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Cupping the Vedic Flame

In May 1990, a near-extinct Vedic ritual, the most ancient system of worship to have survived, came alive in an obscure little village. The objective: to foster universal well-being.  This is a record of that event.

Inflation is rampant on the dirt track leading to the hallowed zone where a great Vedic ritual holds the attention of the world.

As the crowds draw near the thatched complex called the yagnasala, the air reverberates with Vedic chants. The juxtapositions grow stark, tenses mingle, past and present fuse. Time flips back 3,000 years as a fossilised tradition is resuscitated with the breath of the present.

The Sagnichitya Athiratra Somayaga that held sway for 12 days in the sleepy village of Kundur in Trichur district in Kerala, South India, served as much to preserve a tradition on the verge of extinction as to foster universal well-being. To observe the mechanics of the process, a bevy of scientists arrived with expensive equipment and wired the ritualists for data.

This heightened interest brought into the limelight a field of knowledge fast fading from public cognizance. Vedic rites have traditionally passed on from one generation of Namboodiris, the priestly community, to the next, but the graph is a tapering one. Modern Vedic scholars despair the disintegration of ancestral links. With modern-day pressures, it may not be possible to stage these elaborate, ancient rituals in the  future.

This anxiety motivated Frits Staal, an authority on the Vedas, to rustle up funds and organise an Athiratra Yajna at Panjal in Kerala in 1975. Namboodiri doyens were persuaded to impart their knowledge to a select team of ritualists, both young and old. The result was a two-volume work by Staal entitled Agni: The Vedic Ritual of the Fire Altar, which today serves both as a reference text and as an authoritative ritualistic textbook. The yajna organised by Staal came 20 years after a 1956 performance of the same ritual.

The Sagnichitya Athiratra Somayaga combines two Vedic rituals that complement each other. The first, the Mahagnichayana, is a fire ritual which involves the construction of a fire altar made from a thousand clay bricks, which finally take a form resembling an eagle with outstretched wings. The laying of each brick is heralded by the recitation of mantras from the Yajur Veda. The altar consists of five layers with 200 bricks in each layer. The sacred fire is placed on this altar.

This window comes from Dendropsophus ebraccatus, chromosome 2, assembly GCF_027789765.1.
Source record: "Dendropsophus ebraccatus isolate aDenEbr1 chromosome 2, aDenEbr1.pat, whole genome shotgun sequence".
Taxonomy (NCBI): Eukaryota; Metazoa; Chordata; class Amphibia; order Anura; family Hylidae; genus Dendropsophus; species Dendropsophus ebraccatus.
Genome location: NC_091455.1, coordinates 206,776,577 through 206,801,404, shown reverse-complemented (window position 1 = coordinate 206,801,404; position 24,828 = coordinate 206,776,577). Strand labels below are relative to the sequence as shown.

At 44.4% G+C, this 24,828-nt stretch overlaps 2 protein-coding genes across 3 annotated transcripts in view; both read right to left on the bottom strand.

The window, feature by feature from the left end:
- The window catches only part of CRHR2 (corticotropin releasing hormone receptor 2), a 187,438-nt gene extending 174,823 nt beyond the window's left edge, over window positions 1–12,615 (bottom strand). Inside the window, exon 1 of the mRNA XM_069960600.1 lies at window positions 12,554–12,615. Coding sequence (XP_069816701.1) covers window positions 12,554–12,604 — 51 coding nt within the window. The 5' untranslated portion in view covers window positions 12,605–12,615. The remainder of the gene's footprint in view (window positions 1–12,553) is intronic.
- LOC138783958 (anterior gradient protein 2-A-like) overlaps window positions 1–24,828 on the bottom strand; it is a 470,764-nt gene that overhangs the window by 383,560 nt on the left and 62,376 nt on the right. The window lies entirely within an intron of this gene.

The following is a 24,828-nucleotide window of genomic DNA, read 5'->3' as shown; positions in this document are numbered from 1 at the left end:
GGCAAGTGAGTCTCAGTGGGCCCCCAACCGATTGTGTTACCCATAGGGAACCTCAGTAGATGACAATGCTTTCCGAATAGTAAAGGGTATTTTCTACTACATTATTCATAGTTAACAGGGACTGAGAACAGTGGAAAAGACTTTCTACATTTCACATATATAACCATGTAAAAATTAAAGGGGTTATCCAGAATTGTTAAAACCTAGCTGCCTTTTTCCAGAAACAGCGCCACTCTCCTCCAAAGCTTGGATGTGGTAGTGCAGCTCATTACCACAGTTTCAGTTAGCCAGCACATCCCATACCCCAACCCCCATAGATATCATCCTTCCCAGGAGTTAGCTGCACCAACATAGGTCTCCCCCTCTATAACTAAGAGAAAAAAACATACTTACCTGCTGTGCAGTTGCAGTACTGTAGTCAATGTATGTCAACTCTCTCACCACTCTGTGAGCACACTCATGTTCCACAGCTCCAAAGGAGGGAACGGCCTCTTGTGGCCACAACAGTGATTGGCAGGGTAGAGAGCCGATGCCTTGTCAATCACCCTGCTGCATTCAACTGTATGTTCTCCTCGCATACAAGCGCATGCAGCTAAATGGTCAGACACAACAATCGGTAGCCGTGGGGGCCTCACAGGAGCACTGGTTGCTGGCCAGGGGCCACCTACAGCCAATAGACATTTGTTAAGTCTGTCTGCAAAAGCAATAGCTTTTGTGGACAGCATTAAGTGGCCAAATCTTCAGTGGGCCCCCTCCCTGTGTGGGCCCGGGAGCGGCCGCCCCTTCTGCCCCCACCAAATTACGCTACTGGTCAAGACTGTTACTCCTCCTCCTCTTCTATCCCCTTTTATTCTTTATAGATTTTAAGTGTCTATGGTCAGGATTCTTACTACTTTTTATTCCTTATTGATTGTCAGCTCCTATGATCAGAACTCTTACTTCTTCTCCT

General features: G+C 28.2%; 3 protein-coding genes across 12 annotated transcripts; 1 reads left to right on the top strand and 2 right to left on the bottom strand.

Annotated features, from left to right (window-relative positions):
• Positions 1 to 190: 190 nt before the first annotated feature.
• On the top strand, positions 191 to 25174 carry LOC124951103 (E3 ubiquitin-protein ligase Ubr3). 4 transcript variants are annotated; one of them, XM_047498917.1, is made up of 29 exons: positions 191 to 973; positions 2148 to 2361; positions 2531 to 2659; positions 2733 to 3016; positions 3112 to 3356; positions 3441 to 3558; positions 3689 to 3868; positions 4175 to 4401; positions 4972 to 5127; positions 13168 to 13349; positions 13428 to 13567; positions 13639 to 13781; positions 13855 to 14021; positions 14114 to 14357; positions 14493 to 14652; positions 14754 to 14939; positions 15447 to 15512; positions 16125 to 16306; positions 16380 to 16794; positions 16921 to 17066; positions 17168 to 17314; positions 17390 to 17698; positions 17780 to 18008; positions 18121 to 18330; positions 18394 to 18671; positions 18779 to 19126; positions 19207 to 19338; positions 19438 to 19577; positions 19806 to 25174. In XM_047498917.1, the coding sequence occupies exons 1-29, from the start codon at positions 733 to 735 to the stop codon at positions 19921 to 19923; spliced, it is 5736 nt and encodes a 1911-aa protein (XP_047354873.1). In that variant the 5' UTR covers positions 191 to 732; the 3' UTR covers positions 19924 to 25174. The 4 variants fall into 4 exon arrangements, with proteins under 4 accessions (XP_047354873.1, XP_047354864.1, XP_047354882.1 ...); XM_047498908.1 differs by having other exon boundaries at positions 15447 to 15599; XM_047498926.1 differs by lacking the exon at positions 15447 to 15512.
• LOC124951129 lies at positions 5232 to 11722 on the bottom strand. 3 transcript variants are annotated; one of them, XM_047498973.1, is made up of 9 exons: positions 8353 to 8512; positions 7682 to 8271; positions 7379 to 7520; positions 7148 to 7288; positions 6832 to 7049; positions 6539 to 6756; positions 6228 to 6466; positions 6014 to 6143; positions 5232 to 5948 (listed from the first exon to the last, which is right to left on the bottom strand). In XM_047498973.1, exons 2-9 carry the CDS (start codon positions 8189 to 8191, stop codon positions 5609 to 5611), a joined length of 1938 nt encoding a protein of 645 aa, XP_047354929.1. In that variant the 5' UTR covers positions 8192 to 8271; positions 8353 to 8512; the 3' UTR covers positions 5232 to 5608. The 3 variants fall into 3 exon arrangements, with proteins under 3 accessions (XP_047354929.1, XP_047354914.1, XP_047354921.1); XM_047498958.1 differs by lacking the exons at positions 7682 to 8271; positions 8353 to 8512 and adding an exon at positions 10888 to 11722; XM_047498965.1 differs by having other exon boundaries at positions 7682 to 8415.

The other complementary ritual is the Athiratra Somayaga, in which the main offering is the juice of the soma creeper - believed to be symbolic of the nectar of the gods - which is poured into the sacred fire. The Athiratra is known to exist as an independent ritual. But in Kerala, it is always performed together with the Mahagnichayana.

The Somayaga, perhaps the most ancient system of worship to have survived, is an elaborate ritual meant primarily to engender universal prosperity through the potent vibrations emitted during the recitation of the Vedic mantras. The mantras are thought to have a beneficial effect on human beings, animals and the environment - a line of inquiry that drew a team of scientists to Kundur. 

The 12-day yajna is a collage of picturesque rites which opens with the kindling of the sacred fires - garhapatya, ahavaneeya and dakshinagni - and the preparation of the eagle- shaped, brick fire altar onto which the juice of the soma creeper is poured as the most important offering of the ritual. In mythical lore, the juice of the soma creeper symbolises the amrith or nectar brought from the heavens by Gayatri, in the form of an eagle (garuda). The soma juice is poured continuously, round the clock, for two days.

The preparation of the ukha pot in itself is an important prelude. The pot is crafted with the clay that has been ritualistically trampled upon by a horse and then carried on the back of a donkey. The pot is heated in one of the sacred fires, the ahavaneeya. Combustible materials like coconut fibres, twigs and cowdung cakes are crammed into the pot, resulting in the generation of fire. The pot is later placed in the brick altar.

An eye-catching highlight is the mode of producing fire by 'churning' the wooden layers, a process that could take from minutes to hours. The fire thus generated is used in the conduct of the crucial rites. The run-up to the last three days - undoubtedly the most crucial phase in the entire ritual - is marked by pravargya and upaasad, a series of protracted propitiatory rites.

The yajna has its own nomenclature. The person who oversees the proceedings is called the yajamanan. He undergoes severe austerities during the days when the ritual is in progress, and is not allowed to eat or wash himself. He is assisted by 15 functionaries known as ritwicks, who help execute the ritual and recite or chant the Vedic mantras. The austerities undergone by the yajamanan are meant to prepare him spiritually for the final rite - the offering of the soma juice. 

The Athiratra ritual has three stages. The first is the preparation of the implements and materials necessary for the ritual. The second is its execution. And the third involves the disposal of all the material left behind after the completion of the ritual.

It is as part of the third stage that the brick altar is set ablaze, generating a visual spectacle that marks a grand finale to the 12-day ritual. The conflagration symbolises the surrendering of all materials unto nature.

The scriptures lay down specifications of locale and time for the conduct of the Sagnichitya Athiratra Somayaga. The site must constitute level ground close to a natural water source. The yajna should be conducted on a day marked by a 'divine constellation' (deva nakshatra).